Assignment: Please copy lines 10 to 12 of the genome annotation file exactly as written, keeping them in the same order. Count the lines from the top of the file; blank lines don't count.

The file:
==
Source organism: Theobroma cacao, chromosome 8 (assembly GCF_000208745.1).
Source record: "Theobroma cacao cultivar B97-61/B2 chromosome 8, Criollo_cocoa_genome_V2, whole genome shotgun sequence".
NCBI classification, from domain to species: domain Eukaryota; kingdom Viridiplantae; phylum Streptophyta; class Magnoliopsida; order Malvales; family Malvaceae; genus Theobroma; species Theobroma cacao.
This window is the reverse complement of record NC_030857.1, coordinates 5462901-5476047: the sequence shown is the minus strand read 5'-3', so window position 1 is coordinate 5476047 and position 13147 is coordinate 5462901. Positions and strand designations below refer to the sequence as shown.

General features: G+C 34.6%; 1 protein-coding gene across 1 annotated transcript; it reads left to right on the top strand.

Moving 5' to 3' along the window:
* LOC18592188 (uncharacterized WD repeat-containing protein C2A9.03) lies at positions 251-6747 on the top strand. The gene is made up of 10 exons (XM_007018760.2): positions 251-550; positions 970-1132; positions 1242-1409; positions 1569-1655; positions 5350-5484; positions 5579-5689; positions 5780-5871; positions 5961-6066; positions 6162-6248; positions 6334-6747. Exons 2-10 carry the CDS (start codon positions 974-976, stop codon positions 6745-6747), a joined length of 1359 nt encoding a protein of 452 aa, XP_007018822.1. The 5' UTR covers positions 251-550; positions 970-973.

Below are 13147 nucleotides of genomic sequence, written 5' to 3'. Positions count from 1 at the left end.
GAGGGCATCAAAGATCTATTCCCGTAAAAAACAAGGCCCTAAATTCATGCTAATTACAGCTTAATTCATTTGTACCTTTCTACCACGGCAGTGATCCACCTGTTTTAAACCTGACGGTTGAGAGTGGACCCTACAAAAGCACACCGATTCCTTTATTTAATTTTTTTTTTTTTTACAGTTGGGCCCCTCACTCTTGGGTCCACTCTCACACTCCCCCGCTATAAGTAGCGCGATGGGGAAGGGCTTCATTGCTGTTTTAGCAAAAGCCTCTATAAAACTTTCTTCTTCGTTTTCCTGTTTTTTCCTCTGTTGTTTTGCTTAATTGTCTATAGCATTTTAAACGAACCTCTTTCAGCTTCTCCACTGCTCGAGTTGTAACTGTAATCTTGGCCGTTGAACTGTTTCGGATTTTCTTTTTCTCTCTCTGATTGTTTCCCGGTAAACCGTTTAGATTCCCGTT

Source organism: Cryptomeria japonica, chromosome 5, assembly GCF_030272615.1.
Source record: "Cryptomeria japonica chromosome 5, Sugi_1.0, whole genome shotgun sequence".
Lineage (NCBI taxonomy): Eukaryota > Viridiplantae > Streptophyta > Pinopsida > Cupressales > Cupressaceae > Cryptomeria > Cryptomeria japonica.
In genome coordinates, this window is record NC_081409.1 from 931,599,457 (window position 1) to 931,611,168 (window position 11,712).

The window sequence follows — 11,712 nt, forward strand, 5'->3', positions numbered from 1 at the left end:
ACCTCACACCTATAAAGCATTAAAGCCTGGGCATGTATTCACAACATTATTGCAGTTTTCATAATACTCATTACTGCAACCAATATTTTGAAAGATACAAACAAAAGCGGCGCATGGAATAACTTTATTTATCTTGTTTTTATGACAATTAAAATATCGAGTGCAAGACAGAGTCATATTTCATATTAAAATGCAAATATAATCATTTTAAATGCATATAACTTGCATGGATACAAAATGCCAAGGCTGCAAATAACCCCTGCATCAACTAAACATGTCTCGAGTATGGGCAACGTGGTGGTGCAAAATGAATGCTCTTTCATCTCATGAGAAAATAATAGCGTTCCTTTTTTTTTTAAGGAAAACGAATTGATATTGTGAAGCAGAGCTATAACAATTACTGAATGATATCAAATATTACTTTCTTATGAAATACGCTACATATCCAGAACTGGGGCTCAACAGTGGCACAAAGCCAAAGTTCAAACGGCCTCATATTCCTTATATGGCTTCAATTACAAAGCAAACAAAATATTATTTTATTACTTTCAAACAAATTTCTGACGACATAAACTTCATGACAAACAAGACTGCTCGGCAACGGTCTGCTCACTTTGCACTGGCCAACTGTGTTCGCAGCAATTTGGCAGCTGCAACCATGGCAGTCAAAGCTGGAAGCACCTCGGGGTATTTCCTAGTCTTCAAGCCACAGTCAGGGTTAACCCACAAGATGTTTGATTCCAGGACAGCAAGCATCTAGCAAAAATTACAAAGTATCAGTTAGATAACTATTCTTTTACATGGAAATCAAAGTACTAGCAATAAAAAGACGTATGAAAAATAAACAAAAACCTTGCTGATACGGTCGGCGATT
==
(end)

Source organism: Cryptomeria japonica, chromosome 5, assembly GCF_030272615.1.
Source record: "Cryptomeria japonica chromosome 5, Sugi_1.0, whole genome shotgun sequence".
Lineage (NCBI taxonomy): Eukaryota > Viridiplantae > Streptophyta > Pinopsida > Cupressales > Cupressaceae > Cryptomeria > Cryptomeria japonica.